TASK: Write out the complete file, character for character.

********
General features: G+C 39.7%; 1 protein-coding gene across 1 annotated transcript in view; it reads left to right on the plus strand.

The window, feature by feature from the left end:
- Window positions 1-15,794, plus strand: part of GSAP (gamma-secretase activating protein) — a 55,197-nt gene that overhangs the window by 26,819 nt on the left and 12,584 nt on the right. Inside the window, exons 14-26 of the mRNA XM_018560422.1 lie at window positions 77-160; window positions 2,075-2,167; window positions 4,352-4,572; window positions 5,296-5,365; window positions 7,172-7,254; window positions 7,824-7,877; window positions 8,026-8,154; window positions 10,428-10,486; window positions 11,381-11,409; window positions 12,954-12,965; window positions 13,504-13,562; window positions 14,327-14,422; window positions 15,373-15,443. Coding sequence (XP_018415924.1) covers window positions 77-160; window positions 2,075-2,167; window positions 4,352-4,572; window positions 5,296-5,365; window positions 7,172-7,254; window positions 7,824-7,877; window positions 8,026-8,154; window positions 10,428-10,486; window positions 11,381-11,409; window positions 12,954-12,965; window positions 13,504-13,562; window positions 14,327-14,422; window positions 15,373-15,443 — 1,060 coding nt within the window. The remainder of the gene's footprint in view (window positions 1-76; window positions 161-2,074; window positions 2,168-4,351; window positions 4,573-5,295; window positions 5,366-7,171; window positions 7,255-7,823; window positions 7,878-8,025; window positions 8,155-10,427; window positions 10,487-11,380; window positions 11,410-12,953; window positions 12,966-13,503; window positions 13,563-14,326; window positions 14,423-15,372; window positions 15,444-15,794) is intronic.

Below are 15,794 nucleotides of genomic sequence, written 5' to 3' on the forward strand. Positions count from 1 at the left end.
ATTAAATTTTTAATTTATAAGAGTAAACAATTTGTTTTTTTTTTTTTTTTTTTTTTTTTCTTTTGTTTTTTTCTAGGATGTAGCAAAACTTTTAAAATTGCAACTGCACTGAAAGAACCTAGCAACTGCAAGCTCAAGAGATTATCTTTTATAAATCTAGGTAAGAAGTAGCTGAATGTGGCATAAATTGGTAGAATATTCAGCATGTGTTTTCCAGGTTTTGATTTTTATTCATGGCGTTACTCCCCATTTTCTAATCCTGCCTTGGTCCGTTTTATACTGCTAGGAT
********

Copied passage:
General features: G+C 39.7%; 1 protein-coding gene across 1 annotated transcript in view; it reads left to right on the plus strand.

The window, feature by feature from the left end:
- Window positions 1-15,794, plus strand: part of GSAP (gamma-secretase activating protein) — a 55,197-nt gene that overhangs the window by 26,819 nt on the left and 12,584 nt on the right. Inside the window, exons 14-26 of the mRNA XM_018560422.1 lie at window positions 77-160; window positions 2,075-2,167; window positions 4,352-4,572; window positions 5,296-5,365; window positions 7,172-7,254; window positions 7,824-7,877; window positions 8,026-8,154; window positions 10,428-10,486; window positions 11,381-11,409; window positions 12,954-12,965; window positions 13,504-13,562; window positions 14,327-14,422; window positions 15,373-15,443. Coding sequence (XP_018415924.1) covers window positions 77-160; window positions 2,075-2,167; window positions 4,352-4,572; window positions 5,296-5,365; window positions 7,172-7,254; window positions 7,824-7,877; window positions 8,026-8,154; window positions 10,428-10,486; window positions 11,381-11,409; window positions 12,954-12,965; window positions 13,504-13,562; window positions 14,327-14,422; window positions 15,373-15,443 — 1,060 coding nt within the window. The remainder of the gene's footprint in view (window positions 1-76; window positions 161-2,074; window positions 2,168-4,351; window positions 4,573-5,295; window positions 5,366-7,171; window positions 7,255-7,823; window positions 7,878-8,025; window positions 8,155-10,427; window positions 10,487-11,380; window positions 11,410-12,953; window positions 12,966-13,503; window positions 13,563-14,326; window positions 14,423-15,372; window positions 15,444-15,794) is intronic.

Below are 15,794 nucleotides of genomic sequence, written 5' to 3' on the forward strand. Positions count from 1 at the left end.
ATTAAATTTTTAATTTATAAGAGTAAACAATTTGTTTTTTTTTTTTTTTTTTTTTTTTTCTTTTGTTTTTTTCTAGGATGTAGCAAAACTTTTAAAATTGCAACTGCACTGAAAGAACCTAGCAACTGCAAGCTCAAGAGATTATCTTTTATAAATCTAGGTAAGAAGTAGCTGAATGTGGCATAAATTGGTAGAATATTCAGCATGTGTTTTCCAGGTTTTGATTTTTATTCATGGCGTTACTCCCCATTTTCTAATCCTGCCTTGGTCCGTTTTATACTGCTAGGAT